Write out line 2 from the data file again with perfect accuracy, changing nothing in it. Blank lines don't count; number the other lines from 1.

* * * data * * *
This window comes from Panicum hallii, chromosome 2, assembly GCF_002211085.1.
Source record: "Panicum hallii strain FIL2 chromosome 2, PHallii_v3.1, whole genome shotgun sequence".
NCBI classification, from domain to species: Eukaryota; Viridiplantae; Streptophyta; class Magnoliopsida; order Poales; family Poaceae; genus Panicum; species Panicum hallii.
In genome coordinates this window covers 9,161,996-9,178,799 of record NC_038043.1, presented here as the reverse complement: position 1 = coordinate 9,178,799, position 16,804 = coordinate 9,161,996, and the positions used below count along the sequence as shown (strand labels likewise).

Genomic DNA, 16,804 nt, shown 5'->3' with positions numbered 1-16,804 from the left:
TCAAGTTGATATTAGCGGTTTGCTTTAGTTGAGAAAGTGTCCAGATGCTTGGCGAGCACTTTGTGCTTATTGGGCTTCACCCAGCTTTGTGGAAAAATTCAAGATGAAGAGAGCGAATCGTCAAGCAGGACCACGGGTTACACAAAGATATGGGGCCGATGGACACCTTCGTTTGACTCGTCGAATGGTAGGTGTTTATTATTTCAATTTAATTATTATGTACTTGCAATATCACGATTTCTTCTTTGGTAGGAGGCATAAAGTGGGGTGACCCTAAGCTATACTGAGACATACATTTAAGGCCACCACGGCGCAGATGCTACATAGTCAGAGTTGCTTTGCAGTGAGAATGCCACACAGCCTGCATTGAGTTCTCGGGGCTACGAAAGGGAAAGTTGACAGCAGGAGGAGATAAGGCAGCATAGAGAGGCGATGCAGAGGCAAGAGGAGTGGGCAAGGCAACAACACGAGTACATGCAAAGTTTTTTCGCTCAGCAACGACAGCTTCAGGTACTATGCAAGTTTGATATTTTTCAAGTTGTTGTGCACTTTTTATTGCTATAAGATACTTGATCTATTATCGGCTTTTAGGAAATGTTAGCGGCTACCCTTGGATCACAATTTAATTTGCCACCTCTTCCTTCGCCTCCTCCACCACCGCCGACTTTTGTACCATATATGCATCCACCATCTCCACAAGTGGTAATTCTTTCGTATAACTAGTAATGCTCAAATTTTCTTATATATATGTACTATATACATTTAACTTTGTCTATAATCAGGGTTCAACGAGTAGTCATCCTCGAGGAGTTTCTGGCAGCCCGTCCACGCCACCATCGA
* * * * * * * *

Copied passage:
Source record: "Panicum hallii strain FIL2 chromosome 2, PHallii_v3.1, whole genome shotgun sequence".